Literature and Rationality: Ideas of Agency in Theory and Fiction by Paisley LivingstonLiterature and Rationality: Ideas of Agency in Theory and Fiction by Paisley Livingston

Literature and Rationality: Ideas of Agency in Theory and Fiction

byPaisley Livingston

Paperback | June 12, 2008

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This book explores concepts of rationality drawn from philosophy and the social sciences, in relation to traditions of literary enquiry. The author surveys basic assumptions and questions in philosophical accounts of action, in decision theory, and in the theory of rational choice. He gives examples ranging from Icelandic sagas to Poe and Beckett, and examines some situations and actions drawn from American and European fiction in order to analyze issues raised by contemporary models of agency. Challenging poststructuralism's irrationalist images of science, this innovative study crosses the boundary between literary and philosophical studies in a bold interdisciplinary spirit.
Title:Literature and Rationality: Ideas of Agency in Theory and FictionFormat:PaperbackDimensions:268 pages, 8.98 × 5.98 × 0.59 inPublished:June 12, 2008Publisher:Cambridge University PressLanguage:English

The following ISBNs are associated with this title:

ISBN - 10:0521064805

ISBN - 13:9780521064804

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Table of Contents

Introduction: literature and rationality; Part I. Theories and Questions: 1. Rationality: some basic issues; 2. Agency, rationality, and literary knowledge; Part II. Textual Models: 3. Naturalism and the question of agency; 4. Agent's rationality; 5. Plans and irrationality; 6. Science, reason and society Coda: 'Der Bau'; Notes; Bibliography.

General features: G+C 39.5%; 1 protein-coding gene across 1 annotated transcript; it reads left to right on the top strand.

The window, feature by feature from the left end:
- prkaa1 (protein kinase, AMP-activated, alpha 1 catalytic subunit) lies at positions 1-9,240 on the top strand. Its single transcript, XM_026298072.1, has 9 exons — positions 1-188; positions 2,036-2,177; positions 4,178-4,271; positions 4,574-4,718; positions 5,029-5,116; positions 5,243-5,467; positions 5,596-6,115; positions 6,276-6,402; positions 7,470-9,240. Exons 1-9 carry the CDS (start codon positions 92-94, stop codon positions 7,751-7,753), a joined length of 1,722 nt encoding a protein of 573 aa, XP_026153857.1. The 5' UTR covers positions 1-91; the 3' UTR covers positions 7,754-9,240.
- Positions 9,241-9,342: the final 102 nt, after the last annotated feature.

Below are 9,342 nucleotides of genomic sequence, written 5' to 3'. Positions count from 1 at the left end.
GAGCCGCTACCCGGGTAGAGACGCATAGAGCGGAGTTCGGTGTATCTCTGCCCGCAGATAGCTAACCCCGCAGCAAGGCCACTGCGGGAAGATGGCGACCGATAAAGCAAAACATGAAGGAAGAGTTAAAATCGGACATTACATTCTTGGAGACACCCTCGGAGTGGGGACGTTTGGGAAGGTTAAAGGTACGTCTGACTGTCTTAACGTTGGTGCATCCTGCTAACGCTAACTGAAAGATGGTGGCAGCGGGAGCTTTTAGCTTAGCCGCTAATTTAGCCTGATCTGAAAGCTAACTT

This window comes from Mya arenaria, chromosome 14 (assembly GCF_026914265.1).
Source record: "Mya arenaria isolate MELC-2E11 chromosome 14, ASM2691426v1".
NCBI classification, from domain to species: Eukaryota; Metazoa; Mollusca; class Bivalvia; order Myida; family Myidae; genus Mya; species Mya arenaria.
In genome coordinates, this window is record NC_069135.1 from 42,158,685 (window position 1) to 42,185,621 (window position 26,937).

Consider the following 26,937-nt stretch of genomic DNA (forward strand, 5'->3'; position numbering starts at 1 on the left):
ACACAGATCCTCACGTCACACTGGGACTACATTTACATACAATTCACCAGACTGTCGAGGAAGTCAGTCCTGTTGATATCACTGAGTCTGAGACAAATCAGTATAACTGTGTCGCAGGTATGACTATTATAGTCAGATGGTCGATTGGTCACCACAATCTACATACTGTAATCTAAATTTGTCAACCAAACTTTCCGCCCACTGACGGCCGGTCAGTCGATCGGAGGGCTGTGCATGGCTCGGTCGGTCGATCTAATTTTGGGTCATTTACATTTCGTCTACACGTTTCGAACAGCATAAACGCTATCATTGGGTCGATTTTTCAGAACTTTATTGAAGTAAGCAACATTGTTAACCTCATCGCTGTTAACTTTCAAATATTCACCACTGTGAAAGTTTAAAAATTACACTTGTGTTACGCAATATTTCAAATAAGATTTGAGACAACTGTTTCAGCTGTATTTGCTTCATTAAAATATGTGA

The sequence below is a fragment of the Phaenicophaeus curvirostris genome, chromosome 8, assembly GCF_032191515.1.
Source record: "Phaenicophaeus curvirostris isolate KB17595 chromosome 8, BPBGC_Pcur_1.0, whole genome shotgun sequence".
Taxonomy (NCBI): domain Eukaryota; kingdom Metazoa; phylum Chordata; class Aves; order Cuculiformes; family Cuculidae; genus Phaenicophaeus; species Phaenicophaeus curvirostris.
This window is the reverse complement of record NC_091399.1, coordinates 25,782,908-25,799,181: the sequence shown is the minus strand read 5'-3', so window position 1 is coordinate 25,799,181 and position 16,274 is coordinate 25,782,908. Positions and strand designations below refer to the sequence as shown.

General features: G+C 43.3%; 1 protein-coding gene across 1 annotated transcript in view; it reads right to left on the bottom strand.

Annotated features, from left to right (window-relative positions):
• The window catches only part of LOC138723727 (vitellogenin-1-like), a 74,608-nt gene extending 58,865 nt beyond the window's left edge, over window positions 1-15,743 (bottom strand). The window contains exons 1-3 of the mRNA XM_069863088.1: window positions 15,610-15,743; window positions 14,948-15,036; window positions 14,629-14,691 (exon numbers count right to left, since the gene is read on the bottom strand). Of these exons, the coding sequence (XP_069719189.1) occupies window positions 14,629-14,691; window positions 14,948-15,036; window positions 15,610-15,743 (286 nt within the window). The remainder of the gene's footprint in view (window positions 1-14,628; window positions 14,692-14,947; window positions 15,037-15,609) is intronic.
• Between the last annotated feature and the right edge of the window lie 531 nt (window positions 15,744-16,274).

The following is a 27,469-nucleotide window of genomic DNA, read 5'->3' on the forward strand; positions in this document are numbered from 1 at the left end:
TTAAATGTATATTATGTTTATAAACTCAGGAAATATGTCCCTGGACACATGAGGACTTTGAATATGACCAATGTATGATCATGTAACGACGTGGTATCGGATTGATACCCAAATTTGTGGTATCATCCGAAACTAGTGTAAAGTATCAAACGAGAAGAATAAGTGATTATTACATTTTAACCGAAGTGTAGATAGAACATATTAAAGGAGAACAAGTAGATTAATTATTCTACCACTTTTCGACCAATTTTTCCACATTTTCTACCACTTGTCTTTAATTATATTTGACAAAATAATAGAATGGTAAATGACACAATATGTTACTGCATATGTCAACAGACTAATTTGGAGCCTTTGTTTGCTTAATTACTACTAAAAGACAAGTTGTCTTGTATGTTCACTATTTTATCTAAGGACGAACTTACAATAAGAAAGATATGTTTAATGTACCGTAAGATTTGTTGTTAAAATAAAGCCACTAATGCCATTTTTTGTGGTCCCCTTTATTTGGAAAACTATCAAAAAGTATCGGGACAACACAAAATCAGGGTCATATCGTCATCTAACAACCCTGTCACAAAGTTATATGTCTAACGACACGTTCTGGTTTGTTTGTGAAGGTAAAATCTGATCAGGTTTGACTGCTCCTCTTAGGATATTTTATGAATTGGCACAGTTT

Editorial Reviews

"This book is a major contribution to the study of literature. It challenges both traditional dogmatic approaches and fashionable post-structuralist views. The alternative it offers is refreshingly constructive and thoroughly innovative....[W]e should be grateful to Livingston for bringing home such precious gifts of information, presented in remarkably lucid language....It is not possible in this short review to do justice to the exceptional richness of Livingston's book, and the summary presented here fails to capture the depth of insight offered by its author....If, by some miraculous event, literary scholarship comes to realize the importance of the issue and to convince itself at last that here, in the analysis (and not just repudiation) of rationality, resides one of its most promising and most rewarding domains, it is to Paisley Livingston that it may turn for instruction and guidance." Willie Van Peer, Canadian Review of Comparative Literature